Howell v City of New York, 2018 NY Slip Op 07178 [1st Dept. 2018]
Once defendants failed to timely pay all sums due to plaintiff within ninety days of his tender of the requisite settlement documents (see CPLR 5003-a[b]), plaintiff was entitled to a judgment “for the amount set forth in the release, together with costs and lawful disbursements, and interest on the amount set forth in the release from the date that the release and stipulation discontinuing action were tendered” (CPLR 5003-a[e]). The parties no longer dispute that defendants did not timely pay plaintiff, they have stipulated to the amount of costs, disbursements, and interest plaintiff is due, and defendants have paid plaintiff that sum. Plaintiff is therefore not entitled to any further relief or monetary award.
Further, CPLR 5003-a(e) is specific about what may be contained in a judgment against a settling defendant who has not timely paid a plaintiff his settlement proceeds. Given the absence in that provision of any reference to prejudgment interest, there is no basis for departing from the “irrefutable inference … that what is omitted or not included was intended to be omitted or excluded” (McKinney’s Cons Laws of NY, Book 1, Statutes § 240).
We reject plaintiff’s argument that the term “interest,” as used in the stipulation of settlement, is unclear. Given that plaintiff was not entitled to postjudgment interest – or, for that matter, a judgment – at the time that he executed the stipulation of settlement, “interest” could [*2]not have referred to anything other than prejudgment interest. Coupled with his allocution to the settlement and the subsequent stipulation that no further costs or sanctions would be sought, we find that plaintiff unambiguously waived any right he may have had to pre-judgment interest.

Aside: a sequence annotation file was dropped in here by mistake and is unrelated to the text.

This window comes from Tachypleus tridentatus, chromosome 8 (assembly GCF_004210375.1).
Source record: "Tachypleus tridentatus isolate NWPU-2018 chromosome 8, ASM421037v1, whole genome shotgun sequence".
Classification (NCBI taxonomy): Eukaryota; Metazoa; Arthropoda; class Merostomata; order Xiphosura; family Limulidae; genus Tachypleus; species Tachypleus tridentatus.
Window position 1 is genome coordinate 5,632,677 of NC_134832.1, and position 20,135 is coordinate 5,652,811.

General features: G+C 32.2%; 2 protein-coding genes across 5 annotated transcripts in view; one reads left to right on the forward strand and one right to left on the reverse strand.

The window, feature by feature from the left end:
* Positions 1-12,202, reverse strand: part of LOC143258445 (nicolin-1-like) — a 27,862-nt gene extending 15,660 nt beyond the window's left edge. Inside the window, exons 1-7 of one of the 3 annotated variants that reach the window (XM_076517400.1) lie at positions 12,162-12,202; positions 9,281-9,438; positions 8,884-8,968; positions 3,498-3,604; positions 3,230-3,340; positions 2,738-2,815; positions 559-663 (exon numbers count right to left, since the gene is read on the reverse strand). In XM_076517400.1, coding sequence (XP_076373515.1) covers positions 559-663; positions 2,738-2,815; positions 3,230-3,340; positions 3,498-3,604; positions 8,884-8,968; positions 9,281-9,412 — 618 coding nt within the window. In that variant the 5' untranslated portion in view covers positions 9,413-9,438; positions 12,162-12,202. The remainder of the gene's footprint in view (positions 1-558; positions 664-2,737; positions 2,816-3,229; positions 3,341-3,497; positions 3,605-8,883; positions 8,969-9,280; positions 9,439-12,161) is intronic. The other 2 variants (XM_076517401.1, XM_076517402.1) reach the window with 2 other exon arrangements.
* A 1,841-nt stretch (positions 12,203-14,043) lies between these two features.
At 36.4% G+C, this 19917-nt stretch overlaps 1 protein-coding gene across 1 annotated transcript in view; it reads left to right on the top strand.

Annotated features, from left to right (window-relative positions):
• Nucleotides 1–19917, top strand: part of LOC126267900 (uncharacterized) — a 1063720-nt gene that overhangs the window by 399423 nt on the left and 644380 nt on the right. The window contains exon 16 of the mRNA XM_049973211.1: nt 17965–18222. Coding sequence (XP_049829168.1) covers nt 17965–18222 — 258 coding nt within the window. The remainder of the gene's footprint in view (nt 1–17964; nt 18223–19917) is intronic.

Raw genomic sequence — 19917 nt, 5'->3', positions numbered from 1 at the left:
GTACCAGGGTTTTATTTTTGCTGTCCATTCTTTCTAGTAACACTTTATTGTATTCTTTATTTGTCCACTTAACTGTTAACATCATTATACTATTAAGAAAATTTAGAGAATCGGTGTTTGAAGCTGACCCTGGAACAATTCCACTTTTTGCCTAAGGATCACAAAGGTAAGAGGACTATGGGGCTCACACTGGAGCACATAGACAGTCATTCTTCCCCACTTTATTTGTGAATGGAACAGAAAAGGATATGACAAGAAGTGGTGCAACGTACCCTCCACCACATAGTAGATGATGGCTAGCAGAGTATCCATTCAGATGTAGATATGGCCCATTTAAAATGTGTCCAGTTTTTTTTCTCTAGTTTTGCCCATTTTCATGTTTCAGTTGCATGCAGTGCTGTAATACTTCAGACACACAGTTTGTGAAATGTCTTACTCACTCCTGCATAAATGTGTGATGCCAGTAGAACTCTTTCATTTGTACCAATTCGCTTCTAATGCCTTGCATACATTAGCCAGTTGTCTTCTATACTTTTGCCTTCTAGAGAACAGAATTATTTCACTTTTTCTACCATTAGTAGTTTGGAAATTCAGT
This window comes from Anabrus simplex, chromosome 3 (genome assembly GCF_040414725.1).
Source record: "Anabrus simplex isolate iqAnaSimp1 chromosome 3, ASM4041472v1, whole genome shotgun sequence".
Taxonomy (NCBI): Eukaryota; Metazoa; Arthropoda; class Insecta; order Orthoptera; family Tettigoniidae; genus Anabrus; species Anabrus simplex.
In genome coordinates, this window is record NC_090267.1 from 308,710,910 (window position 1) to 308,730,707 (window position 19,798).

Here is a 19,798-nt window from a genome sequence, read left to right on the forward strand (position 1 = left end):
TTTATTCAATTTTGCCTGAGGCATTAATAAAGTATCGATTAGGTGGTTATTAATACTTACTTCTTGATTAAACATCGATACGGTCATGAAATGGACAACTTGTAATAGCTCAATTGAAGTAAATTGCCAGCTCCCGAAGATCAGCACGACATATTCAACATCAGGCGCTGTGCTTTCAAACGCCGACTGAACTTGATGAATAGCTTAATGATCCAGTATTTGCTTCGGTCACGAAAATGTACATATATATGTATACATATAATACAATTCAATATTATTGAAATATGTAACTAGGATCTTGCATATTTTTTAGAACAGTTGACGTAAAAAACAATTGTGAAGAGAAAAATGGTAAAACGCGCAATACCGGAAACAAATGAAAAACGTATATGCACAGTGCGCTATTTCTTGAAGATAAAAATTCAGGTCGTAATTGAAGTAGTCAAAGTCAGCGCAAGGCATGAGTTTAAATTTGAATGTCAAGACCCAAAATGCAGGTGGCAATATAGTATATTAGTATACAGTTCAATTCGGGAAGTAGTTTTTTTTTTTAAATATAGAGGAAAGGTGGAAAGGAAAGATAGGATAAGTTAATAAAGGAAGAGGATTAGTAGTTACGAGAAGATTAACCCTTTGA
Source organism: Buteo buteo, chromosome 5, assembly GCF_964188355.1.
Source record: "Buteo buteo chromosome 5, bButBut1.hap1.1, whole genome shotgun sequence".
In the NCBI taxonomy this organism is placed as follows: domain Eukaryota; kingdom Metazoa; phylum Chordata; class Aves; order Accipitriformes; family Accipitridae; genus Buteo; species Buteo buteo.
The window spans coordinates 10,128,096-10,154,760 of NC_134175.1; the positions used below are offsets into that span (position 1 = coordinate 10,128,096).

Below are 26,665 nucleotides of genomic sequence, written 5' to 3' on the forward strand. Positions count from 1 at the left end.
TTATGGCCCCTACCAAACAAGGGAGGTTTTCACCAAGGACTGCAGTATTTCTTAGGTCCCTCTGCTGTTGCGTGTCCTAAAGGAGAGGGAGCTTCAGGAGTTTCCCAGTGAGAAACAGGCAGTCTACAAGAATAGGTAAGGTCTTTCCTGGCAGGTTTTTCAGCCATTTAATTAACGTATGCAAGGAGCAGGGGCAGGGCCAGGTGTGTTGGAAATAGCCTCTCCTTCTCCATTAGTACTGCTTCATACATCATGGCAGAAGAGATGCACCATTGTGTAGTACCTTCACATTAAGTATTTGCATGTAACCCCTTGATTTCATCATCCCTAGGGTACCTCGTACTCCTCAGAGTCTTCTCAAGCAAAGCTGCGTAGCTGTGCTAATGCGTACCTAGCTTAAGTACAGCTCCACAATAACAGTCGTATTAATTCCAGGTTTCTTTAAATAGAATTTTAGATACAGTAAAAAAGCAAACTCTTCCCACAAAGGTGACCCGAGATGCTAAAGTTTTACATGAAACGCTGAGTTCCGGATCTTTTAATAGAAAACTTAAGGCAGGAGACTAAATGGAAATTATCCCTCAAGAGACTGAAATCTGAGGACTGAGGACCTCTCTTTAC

Finally, since the parties have already stipulated that any judgment plaintiff was authorized by CPLR 5003-a(e) to enter has already been satisfied, and the record and briefs confirm that plaintiff has been paid all monies due to him, there is no need to grant plaintiff leave to enter a new judgment in place of the 2014 judgment.